“There is so much more the children can do and learn about gardening, about the environmental effects on a plant and the lifecycle of a plant,” said Anne Reap, Lower School director. “They will be exposed to healthy foods and learn more about caring about themselves and the environment.”
At Our Lady of Mount Carmel School, Asbury Park, “we teach our students that the Earth is our modern-day Eden and to keep it we must take care of it every day. As such, we have formed a carbon footprint awareness movement that has stretched beyond the walls of the classroom,” explained Kaitlyn O’Meara, fourth-grade teacher and vice principal.
The movement started with an assignment by language arts teacher David Reiff to watch a Ted Talk video by Jeff Kirshner entitled “This App Makes It Fun To Pick Up Trash.” After his four-year old daughter saw a plastic tub of cat litter in the woods, Kirschner, an entrepreneur, created Litterati – a global movement that’s “crowdsource-cleaning” the planet one piece of litter at a time.
The app captures garbage that is found by the individual, geotags it and inventories it as collected and disposed of properly. explained O’Meara. Mount Carmel’s Middle School, spearheaded by the eighth grade, encouraged everyone with a phone to download the app and begin making a difference. Since first assigned, more than 500 pieces of garbage have been removed by students throughout Monmouth County.
Gardens of Giving
The growing parish trend toward facilitating healthy eating and nurturing the environment is clearly visible in St. Denis, Manasquan, where a fenced garden, measuring 28 by 47 feet has produced some 700 pounds of vegetables, fruits and herbs in this, its second season. Also planted were “beneficials,” companion plants which attract helpful insects and repel pests.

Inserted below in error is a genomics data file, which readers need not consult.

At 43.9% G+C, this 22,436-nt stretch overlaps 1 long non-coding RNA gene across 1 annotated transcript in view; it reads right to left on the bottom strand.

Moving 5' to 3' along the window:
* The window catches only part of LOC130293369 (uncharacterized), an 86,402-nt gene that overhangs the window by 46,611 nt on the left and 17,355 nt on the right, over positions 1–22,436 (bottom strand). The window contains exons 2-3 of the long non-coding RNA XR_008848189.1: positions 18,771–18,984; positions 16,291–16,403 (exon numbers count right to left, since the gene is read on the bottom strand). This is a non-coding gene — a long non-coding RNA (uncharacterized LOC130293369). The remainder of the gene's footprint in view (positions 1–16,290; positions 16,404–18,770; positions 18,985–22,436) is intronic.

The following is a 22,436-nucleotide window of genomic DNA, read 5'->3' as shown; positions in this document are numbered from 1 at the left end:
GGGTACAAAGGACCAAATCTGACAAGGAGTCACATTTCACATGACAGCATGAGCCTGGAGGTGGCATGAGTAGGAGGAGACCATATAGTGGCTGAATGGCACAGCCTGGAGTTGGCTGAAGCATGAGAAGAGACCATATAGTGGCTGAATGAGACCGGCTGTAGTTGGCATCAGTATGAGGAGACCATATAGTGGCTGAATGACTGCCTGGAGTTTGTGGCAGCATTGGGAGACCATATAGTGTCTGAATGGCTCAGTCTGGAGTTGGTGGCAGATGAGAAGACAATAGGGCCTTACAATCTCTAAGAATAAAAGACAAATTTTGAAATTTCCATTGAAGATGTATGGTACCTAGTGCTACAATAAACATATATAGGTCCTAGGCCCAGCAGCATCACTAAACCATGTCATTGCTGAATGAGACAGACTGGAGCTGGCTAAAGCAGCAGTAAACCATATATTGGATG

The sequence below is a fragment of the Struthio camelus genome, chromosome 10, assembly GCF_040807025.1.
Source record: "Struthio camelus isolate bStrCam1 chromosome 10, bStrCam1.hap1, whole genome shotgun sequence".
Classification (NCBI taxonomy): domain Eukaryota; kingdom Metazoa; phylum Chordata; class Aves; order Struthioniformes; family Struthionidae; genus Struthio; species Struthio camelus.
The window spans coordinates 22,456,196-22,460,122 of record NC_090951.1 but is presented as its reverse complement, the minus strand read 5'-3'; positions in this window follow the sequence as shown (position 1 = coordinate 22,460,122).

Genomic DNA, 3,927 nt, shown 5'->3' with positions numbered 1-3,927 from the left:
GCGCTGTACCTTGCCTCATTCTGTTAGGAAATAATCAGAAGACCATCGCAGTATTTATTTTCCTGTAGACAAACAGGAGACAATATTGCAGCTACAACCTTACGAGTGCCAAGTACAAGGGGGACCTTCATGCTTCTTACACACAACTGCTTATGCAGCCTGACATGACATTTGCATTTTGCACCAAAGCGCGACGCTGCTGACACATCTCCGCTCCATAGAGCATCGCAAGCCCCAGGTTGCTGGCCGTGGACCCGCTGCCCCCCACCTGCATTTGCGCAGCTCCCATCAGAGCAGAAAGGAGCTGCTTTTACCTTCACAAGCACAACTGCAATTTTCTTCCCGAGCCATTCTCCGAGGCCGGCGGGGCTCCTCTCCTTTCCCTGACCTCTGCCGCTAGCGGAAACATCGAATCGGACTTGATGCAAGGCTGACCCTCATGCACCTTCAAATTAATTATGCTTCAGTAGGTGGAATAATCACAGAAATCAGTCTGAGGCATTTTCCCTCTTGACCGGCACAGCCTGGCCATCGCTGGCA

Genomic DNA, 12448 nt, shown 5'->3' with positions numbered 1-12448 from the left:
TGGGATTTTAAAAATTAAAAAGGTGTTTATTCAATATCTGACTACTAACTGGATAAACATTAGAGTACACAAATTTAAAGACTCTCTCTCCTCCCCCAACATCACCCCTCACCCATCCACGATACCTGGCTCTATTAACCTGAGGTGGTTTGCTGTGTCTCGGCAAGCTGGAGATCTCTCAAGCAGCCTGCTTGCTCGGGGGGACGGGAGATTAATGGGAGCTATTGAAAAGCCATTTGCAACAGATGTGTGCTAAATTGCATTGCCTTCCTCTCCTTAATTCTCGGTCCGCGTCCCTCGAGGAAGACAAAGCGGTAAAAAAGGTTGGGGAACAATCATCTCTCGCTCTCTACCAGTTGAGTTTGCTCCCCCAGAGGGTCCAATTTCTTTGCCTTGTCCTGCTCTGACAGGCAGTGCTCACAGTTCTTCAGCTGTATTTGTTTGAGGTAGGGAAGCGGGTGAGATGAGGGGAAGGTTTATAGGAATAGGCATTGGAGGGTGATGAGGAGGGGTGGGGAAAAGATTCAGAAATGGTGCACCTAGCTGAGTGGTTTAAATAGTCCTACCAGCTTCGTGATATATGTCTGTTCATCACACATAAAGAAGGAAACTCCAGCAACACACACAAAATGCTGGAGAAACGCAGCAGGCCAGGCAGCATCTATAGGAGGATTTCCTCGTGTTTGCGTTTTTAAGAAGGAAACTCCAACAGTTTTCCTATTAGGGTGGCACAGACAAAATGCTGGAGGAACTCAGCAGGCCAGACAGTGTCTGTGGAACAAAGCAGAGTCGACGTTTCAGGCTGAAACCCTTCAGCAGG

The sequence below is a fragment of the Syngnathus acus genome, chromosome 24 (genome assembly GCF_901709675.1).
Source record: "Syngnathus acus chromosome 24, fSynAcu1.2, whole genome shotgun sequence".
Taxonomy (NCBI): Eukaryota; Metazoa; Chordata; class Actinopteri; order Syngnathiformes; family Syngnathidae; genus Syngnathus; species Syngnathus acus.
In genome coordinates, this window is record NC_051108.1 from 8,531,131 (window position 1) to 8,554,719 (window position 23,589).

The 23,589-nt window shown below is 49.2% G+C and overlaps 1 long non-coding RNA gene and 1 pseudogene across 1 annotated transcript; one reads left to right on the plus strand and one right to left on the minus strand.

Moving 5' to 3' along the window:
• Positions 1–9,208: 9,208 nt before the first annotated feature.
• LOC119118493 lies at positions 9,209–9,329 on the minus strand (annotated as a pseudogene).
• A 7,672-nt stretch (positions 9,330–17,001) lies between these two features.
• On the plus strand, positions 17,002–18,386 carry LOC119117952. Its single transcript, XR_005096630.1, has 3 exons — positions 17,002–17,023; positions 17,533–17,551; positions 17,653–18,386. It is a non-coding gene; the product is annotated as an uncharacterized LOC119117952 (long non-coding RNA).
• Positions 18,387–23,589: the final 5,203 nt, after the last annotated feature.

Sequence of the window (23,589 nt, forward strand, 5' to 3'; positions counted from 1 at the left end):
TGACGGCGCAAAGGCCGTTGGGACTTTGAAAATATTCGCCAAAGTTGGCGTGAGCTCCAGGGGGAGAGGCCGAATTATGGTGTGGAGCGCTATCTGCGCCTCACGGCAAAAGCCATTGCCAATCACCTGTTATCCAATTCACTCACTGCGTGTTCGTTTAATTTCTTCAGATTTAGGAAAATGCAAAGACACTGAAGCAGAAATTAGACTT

Called “Oma’s Garden” in honor of the grandmother of the Eagle Scout who designed the tract, the fertile plot is maintained by volunteers from 13 houses of worship in the Manasquan Ministerium, said Father William Lago, pastor of St. Denis and healthy garden enthusiast.
Father Lago explained that all the produce is made available by the Ministerium which “offers it out like a small scale farmers market” on a weekly basis during the season. “The wares are put out on a table and people are able to help themselves,” he said.
He noted that in its efforts to benefit humanity through the environment, the parish has also developed a “pollinator garden” nearby to attract the honey bees so vital to keeping all gardens growing.
St. Denis is joined by St. Anselm Parish, Wayside, and St. Luke Parish, Toms River, both of which sponsor community gardens and share the bounty with the local community, nurturing its health, as well.
In Laudato Si’, which has been added to the body of the Church’s social teaching, Pope Francis focuses on relationships – with God, with others, and with the Earth. His teaching builds on the long-standing tradition of the Catholic Church for communion, social justice, care of creation and stewardship of the Earth. He writes, “An integral ecology includes taking time to recover a serene harmony with creation, reflecting on our lifestyle and our ideals, and contemplating the Creator who lives among us and surrounds us …”
Lois Rogers, Rose O’Connor and Kaitlyn O’Meara contributed to this story.